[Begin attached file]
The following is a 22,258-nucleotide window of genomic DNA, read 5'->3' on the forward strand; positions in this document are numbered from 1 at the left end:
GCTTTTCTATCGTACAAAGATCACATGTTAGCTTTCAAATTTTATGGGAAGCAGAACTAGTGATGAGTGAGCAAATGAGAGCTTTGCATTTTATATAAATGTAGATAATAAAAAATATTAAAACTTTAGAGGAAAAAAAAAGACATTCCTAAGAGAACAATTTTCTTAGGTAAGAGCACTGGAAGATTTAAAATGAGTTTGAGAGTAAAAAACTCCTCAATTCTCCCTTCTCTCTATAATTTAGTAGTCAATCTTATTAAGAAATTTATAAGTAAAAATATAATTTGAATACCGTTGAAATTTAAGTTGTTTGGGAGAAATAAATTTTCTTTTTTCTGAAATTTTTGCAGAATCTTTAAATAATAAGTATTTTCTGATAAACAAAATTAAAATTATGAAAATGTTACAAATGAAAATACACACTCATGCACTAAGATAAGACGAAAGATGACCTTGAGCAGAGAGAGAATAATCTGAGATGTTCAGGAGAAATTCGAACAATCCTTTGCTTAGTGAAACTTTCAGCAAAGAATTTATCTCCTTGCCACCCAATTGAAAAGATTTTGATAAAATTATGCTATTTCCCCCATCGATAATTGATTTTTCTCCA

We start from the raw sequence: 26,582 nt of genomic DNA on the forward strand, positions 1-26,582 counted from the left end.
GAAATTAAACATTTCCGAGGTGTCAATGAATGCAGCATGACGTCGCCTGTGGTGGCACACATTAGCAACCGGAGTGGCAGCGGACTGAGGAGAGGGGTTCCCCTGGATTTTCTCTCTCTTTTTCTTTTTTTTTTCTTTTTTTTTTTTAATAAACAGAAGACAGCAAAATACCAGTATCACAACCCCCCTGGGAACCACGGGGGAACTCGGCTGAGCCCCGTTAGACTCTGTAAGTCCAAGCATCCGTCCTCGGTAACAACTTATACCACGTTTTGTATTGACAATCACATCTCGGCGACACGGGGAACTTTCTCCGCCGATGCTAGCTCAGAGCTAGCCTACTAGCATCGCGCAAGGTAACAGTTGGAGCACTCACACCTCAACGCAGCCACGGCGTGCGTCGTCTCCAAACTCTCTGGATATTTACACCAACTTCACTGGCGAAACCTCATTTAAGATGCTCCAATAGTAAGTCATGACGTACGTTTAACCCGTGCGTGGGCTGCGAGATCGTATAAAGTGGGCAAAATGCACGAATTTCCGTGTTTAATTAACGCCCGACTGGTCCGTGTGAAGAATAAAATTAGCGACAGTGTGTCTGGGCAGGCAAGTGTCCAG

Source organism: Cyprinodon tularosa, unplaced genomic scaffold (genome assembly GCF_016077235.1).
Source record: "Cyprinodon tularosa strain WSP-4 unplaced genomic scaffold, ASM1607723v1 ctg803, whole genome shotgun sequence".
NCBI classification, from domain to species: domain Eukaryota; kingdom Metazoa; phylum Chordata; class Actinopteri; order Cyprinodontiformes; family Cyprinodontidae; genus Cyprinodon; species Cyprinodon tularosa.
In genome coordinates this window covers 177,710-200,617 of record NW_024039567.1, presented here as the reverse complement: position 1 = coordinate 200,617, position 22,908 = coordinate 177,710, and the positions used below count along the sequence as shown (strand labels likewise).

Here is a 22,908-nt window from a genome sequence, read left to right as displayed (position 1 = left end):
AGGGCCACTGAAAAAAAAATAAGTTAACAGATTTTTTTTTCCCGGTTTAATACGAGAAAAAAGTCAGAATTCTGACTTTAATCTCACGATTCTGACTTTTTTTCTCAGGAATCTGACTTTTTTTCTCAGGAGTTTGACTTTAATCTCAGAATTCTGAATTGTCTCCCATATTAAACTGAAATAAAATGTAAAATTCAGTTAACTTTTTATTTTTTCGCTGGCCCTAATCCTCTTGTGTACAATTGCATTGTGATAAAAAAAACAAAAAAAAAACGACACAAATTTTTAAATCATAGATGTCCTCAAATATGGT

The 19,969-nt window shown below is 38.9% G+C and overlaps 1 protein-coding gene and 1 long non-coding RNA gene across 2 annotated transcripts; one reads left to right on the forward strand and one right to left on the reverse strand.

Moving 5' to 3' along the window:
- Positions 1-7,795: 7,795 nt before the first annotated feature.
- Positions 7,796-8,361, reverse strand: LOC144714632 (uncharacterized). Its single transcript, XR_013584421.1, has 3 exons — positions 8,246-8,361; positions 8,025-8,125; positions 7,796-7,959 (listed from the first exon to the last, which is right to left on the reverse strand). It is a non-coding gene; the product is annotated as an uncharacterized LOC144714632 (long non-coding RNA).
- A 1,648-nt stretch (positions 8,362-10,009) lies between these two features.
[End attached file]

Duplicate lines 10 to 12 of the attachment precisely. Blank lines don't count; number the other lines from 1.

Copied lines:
AGGGCCACTGAAAAAAAAATAAGTTAACAGATTTTTTTTTCCCGGTTTAATACGAGAAAAAAGTCAGAATTCTGACTTTAATCTCACGATTCTGACTTTTTTTCTCAGGAATCTGACTTTTTTTCTCAGGAGTTTGACTTTAATCTCAGAATTCTGAATTGTCTCCCATATTAAACTGAAATAAAATGTAAAATTCAGTTAACTTTTTATTTTTTCGCTGGCCCTAATCCTCTTGTGTACAATTGCATTGTGATAAAAAAAACAAAAAAAAAACGACACAAATTTTTAAATCATAGATGTCCTCAAATATGGT

The 19,969-nt window shown below is 38.9% G+C and overlaps 1 protein-coding gene and 1 long non-coding RNA gene across 2 annotated transcripts; one reads left to right on the forward strand and one right to left on the reverse strand.

Moving 5' to 3' along the window: